On April 26 researchers and companies gathered with suppliers from Horiba, Oxford Instrument and Tescan to develop our knowledge in the new equipments for MILAB.
As a continuation of the launch of the Material Innovations Laboratory (MILAB) at Mid Sweden University a dedicated laboratory workshop with focus on scientific equipment were held on April 26, 2018. Each workshop had a dedicated theme and this year's topic was scientific equipment related to optical techniques or research. Suppliers from Horiba, Oxford Instruments and Tescan gave presentations and parallel demonstration sessions during the afternoon. There were also topics on low-voltage techniques in electron microscopy (SEM) together with a SEM-school 'light' hands-on training.
Talk: Horiba Raman Microscopy
The optical inelastic scattering response, raman-scattering, gives characteristic information from bonding and structure of materials, a close relative to this technique is perhaps the more commonly known IR-spectroscopy. Here this raman-technique is combined with an optical microscopy system that brings together these characteristics of the material with a highly resolved lateral position of the sample. That is the method gives answer to what and wear at the same time sort of. The talk will both be both about raman microscopy but also about other related or alternative optical methods.
Talk: Oxford Instruments, Low voltage EDS and advantages of WDS detectors over EDS
Energy dispersive Spectroscopy a standard technique for elemental analysis in electron microscopy. Normally this is done at high accelerating voltage of the electron microscope. Research needs of lower accelerating voltage has also brought altered usage of EDS. This talk will be about advantages and drawbacks of low-voltage techniques in EDS-work. Also, WDS, wavelength dispersive spectroscopy, an alternative technique for elemental analysis will be mentioned in the context.
Talk: Tescan, electron microscopy with CL-detectors
Talk: Tescan, general talk on detectorsystems for scanning electron microscopy (SEM) with Cathode Luminescence Cathode Luminescence (SEM-CL) detectors applications. This talk will be both a general talk about special techniques/detectors ad-on’s for SEM such as CL-detectors, but also FIB (focused ion beam) and other advanced techniques will be mentioned. One of the advantages of combining cathode luminescence with electron microscopy is the high lateral resolution in the range of nanometers. Band-gap of semiconductors, plasmon-resonance of nanoparticles, optical active material as fiber optics could be studied with cathode luminescence techniques.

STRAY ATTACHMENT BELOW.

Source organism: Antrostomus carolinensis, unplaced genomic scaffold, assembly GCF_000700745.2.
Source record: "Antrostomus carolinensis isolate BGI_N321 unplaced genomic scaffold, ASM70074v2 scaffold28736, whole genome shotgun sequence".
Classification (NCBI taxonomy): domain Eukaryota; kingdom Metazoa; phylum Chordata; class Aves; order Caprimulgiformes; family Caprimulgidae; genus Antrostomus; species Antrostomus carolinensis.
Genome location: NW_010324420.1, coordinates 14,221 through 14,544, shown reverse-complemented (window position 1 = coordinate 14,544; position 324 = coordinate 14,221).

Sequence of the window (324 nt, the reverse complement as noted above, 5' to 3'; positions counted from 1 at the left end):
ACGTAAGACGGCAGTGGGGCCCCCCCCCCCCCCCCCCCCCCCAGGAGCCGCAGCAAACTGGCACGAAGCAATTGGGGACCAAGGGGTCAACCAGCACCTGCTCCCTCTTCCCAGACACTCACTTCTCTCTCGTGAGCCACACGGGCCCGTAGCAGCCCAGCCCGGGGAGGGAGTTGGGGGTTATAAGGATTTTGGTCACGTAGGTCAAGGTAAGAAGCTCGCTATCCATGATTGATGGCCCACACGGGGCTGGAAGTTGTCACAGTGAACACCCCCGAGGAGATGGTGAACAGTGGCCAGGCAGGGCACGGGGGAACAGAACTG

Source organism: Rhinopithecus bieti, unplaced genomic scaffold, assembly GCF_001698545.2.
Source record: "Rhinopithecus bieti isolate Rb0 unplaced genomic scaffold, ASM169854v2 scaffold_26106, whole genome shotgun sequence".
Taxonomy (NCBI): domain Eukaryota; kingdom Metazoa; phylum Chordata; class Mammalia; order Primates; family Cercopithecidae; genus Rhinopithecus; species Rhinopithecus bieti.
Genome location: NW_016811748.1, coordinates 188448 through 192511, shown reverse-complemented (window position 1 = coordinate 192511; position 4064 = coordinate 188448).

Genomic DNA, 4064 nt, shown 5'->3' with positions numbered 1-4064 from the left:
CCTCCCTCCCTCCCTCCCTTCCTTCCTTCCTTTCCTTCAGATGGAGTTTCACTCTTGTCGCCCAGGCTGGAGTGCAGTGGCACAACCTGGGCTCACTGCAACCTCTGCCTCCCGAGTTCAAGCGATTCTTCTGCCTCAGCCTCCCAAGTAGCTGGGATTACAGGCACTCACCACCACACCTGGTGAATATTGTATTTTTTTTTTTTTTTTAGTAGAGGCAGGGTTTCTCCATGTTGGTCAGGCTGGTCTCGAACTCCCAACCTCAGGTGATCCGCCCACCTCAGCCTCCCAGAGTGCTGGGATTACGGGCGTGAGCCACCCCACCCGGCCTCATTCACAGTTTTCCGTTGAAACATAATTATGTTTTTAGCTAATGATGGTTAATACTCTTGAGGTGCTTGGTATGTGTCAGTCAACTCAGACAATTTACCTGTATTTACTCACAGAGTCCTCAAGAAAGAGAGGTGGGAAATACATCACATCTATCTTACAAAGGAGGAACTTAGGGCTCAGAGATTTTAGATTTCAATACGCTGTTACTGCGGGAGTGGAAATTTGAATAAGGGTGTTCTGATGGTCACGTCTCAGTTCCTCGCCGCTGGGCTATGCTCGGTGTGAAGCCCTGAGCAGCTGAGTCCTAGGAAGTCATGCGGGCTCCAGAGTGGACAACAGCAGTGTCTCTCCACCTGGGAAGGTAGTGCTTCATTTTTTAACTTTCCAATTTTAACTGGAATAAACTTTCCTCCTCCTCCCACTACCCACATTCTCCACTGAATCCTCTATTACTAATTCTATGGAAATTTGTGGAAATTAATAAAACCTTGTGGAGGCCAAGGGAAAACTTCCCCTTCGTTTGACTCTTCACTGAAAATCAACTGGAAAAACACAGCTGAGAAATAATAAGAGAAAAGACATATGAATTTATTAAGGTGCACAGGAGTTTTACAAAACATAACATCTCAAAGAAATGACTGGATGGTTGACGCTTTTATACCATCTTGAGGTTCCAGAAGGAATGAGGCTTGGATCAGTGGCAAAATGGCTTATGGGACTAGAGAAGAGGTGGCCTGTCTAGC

Lunch and poster session FSCN research centre
Lunch will be a buffet-kind-of-thing and there’s room for interaction among the workshop visitors. One goal of the workshop is to bring people together from diverse backgrounds but sharing some common needs. Visitors are therefore suggested to bring posters from there currently ongoing research, company roll-ups or similar for the poster-session.
Demonstration of the newly invested raman microscope Xplora plus from Horiba will be made. Both general demonstrations of the capabilities of this type of technique were raman is combined with microscopy as well the special features of this particular machine will be shown.
SEM – CL
Cathode Luminescence in scanning electron microscopy will be demonstrated. For the day Tescan brings a demo-detector to show the advantages of this technique combination, its capabilities and limitations. The detector used will be a panchromatic compact CL version.
Low – voltage EDS
EDS is a standard technique for atomic elemental composition studies done together with electron microscopy, traditionally this is conducted at high accelerating voltages settings of the microscope, however there is an ongoing trend of reducing the voltage levels and it’s mainly driven by new demands of new types of materials being examined. EDS at lower voltages do bring many challenges and here we demonstrate how low-voltage EDS operation in scanning electron microscopy is achieved, its capabilities, drawbacks and hints for best usage.
This is a dedicated SEM-school in mini-format for those that want to learn, hands-on training, on low-voltage operation, although these kinds of techniques exist in one form or another on different brands of instruments, the main purpose and best usage of this SEM-school will be for users that uses or plan to use the microscopy-facilities at MILAB and have need for low-voltage operation, that is extreme surface studies, sensitive soft-material samples etc.
"The purpose of the workshop is to bring together an audience from both academy, companies and equipment suppliers that shares this common interest of scientific equipment, typically lab-engineers, experimental-researchers, R&D-intense groups or others that either directly use these types of advanced instruments, planning to, or simply searching for trouble-shooting/knowledge sharing in the field. The workshop aims at bringing both new knowledge in the field, demonstrations, hands-on training, being a sharepoint of information, as well as being a forum for new collaboration, says Magnus Hummelgård, coordinator for MILAB.